Should You Really Say FAT?
Yes, because I am FAT and it’s not a bad word. Currently I weigh 290 pounds or so and wear anywhere between a size 22-26. Yes, that’s a real weight you can be and STILL HAVE A FULL AND ACTIVE LIFE. I know you’ve been scared into believing that when you get “this” fat you can’t go on but you’ve got a warped sense of size and weight, trust me. I don’t keep tabs so this might change by the time you’re reading this. Some fat people avoid numbers and that’s fair. But for myself, I state this implicitly because these are only numbers and I do not define myself by them. And, honestly, I like saying them to remind you of the physical reality of my body.
Fat is just a descriptor for how I look, I reject it as a value judgment/moral statement about who I am. I am a feminist. I think the personal is political. For me, that means issues about body image, size, weight, and how our society views and judges these issues are both personal and political and I choose to interact with them in both ways.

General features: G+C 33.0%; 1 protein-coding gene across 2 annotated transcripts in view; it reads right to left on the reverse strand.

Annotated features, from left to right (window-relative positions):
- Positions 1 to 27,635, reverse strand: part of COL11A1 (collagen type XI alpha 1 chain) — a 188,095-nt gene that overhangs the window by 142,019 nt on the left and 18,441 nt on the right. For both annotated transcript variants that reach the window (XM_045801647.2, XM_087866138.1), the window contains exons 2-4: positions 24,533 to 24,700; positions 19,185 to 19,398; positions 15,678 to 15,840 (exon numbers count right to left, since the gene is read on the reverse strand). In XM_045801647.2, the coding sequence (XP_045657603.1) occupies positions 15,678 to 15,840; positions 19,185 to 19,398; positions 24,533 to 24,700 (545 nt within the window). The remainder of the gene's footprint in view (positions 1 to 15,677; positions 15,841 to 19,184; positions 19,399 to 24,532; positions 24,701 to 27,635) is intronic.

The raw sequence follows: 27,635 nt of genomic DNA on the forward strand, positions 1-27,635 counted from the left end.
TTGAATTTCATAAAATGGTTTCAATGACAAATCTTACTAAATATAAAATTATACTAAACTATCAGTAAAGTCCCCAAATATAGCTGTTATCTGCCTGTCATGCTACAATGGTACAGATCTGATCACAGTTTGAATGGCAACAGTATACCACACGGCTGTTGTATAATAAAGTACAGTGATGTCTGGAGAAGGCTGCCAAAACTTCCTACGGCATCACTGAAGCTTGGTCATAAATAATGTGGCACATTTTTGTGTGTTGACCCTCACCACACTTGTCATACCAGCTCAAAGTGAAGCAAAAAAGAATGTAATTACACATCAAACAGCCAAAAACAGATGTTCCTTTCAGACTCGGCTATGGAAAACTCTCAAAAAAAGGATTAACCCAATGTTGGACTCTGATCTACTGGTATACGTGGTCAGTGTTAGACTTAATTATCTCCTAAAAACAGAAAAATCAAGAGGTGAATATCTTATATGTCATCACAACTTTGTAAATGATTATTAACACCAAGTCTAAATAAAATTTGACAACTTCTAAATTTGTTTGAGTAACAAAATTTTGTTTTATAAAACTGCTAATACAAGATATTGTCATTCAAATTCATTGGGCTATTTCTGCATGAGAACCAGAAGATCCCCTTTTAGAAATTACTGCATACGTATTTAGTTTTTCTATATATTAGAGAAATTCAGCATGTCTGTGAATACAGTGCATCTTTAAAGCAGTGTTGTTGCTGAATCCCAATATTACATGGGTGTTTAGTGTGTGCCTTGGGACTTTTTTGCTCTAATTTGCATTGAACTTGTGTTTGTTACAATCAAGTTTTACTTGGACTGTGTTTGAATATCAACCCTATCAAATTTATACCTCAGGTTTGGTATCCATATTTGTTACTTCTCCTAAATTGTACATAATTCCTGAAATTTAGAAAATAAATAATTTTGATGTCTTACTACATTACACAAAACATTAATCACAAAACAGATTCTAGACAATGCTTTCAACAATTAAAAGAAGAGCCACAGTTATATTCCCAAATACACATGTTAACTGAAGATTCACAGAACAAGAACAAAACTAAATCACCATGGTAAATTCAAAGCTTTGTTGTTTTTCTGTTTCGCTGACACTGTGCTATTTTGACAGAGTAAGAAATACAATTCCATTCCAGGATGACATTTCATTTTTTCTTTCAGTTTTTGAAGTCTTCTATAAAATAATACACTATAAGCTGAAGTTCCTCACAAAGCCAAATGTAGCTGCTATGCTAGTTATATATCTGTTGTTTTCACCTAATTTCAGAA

If you are fat, you can use whatever word you’d like to define yourself. If you are thin, your opinion on terminology doesn’t matter. In the words of activist and writer Da’Shaun L. Harrison: “Fat people are glorious and obesity is worth glorifying.” While this blog looks at all kinds of issues in publishing and library services, this is a fat acceptance space and I will directly address how kidlit/YA treats fat people: I will celebrate the good and call out the harmful.
Besides my fatness, I am a cis, white, able-bodied woman. I am invested in disrupting and dismantling the cisheteronormative, ableist, white patriarchy however and whenever I can. If you are white and wish to engage or begin this work with another white person, please feel free to reach out to me. I strive to constantly check and examine my privilege and do good in the world and I invite you to help me on my journey by talking with me honestly. I welcome any and all callouts and call-ins. My feminism is intersectional and ever-evolving. I believe “ally” is something I must prove and earn through action and not a title or status I simply have. I owe much of my activism and awareness to the disability rights movement and am indebted to the generations of disabled people who have done (and do) that work.
Comments are moderated and good faith comments and discussion are welcome, but trolls and hate speech are not tolerated. To be clear about it: all the thoughts and opinions expressed here (and on my twitter) are all my own and not my employer’s.